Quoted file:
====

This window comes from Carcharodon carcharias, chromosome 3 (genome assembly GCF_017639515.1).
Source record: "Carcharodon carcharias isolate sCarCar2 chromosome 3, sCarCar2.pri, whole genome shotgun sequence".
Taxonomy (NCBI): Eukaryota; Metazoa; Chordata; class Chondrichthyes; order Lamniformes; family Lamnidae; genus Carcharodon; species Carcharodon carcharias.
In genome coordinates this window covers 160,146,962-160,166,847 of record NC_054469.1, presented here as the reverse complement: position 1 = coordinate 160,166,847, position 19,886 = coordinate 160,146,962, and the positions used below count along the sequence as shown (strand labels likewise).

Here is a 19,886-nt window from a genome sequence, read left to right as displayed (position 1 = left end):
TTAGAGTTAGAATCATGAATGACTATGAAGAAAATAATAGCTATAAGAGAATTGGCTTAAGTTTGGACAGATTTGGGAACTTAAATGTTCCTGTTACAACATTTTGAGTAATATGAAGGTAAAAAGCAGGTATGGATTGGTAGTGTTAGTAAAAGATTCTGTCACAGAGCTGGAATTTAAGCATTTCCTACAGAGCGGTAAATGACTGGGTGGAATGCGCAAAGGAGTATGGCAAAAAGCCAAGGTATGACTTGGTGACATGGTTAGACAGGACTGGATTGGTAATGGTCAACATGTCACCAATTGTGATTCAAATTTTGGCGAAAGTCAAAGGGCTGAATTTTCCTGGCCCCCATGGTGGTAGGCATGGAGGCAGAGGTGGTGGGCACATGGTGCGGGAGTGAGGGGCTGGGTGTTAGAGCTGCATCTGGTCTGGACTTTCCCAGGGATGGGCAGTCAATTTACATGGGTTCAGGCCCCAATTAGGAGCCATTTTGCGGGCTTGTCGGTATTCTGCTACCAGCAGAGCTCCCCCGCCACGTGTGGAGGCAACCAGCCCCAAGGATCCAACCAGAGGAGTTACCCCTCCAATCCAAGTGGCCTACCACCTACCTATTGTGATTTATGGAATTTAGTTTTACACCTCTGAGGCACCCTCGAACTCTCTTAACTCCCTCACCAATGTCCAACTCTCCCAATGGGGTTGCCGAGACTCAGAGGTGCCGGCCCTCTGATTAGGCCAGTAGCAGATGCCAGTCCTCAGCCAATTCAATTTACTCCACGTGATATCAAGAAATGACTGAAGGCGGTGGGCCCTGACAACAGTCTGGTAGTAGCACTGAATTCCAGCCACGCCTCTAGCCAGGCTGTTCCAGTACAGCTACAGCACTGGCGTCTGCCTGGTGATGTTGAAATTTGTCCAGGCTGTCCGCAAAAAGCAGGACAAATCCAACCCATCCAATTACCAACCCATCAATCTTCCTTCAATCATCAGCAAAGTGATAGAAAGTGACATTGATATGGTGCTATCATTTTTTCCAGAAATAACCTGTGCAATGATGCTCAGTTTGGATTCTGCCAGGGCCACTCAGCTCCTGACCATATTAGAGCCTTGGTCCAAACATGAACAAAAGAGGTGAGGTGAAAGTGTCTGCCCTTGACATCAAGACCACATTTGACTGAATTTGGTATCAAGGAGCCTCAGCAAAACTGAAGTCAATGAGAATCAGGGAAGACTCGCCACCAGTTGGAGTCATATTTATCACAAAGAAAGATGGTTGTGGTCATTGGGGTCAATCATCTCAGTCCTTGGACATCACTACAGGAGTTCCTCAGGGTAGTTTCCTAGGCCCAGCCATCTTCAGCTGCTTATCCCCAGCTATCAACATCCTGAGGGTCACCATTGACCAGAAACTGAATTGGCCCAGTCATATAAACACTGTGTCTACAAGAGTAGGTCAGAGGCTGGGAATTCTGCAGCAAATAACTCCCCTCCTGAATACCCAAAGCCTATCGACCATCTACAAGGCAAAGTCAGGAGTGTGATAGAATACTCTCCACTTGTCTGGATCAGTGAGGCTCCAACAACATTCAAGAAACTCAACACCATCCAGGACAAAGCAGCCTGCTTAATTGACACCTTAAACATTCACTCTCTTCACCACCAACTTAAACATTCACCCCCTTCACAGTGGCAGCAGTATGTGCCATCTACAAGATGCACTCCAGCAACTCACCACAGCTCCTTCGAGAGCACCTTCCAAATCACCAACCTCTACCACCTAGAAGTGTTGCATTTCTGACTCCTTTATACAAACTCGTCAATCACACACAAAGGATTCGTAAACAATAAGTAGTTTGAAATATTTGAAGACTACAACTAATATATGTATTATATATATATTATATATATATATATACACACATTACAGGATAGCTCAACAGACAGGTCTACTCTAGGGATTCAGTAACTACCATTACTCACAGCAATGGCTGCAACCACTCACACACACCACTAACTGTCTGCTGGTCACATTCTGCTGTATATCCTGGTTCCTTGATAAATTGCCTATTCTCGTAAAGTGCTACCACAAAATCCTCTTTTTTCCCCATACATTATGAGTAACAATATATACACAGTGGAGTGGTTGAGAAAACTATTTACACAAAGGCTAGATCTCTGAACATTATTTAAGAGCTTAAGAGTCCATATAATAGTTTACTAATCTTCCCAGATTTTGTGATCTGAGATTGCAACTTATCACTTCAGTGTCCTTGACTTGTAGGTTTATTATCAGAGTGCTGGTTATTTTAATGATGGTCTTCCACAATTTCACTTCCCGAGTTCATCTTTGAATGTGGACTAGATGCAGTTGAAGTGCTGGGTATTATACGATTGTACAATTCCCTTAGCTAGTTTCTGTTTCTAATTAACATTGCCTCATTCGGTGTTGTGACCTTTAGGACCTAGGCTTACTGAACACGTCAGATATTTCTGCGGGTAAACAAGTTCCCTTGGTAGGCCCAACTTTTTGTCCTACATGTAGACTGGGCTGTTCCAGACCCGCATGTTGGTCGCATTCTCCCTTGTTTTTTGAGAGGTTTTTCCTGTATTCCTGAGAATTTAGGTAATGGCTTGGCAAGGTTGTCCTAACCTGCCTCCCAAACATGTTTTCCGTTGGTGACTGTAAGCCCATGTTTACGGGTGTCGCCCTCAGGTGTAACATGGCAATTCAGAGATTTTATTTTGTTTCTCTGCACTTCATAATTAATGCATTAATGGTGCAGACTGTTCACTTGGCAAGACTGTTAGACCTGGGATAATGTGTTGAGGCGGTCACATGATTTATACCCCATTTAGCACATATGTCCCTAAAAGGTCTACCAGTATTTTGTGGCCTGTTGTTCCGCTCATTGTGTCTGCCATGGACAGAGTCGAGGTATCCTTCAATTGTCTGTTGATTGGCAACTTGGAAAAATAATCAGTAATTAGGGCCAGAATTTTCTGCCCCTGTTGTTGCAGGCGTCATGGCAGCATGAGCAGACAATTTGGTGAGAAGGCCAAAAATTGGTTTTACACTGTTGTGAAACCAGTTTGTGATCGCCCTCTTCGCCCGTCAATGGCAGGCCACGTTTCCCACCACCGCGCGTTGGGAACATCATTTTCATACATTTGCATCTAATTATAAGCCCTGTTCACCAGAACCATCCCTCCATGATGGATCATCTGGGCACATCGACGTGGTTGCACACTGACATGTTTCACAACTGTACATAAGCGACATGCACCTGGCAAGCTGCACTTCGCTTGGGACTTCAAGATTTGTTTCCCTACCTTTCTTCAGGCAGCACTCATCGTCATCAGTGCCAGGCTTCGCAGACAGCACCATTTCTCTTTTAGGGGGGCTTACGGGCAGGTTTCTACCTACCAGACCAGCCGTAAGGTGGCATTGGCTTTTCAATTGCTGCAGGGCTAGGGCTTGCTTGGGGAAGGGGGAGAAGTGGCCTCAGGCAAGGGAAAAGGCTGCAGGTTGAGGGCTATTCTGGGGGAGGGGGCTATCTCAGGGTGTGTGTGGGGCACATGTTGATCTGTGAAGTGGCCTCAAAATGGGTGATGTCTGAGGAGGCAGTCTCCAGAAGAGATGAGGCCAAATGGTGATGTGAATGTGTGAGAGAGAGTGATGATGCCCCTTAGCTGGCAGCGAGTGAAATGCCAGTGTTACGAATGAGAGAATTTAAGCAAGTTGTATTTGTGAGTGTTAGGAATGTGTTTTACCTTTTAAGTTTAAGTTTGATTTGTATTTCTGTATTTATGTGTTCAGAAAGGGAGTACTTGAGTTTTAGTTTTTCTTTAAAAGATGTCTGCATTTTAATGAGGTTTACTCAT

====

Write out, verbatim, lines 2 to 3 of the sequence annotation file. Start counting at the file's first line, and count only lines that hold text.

Source record: "Carcharodon carcharias isolate sCarCar2 chromosome 3, sCarCar2.pri, whole genome shotgun sequence".
Taxonomy (NCBI): Eukaryota; Metazoa; Chordata; class Chondrichthyes; order Lamniformes; family Lamnidae; genus Carcharodon; species Carcharodon carcharias.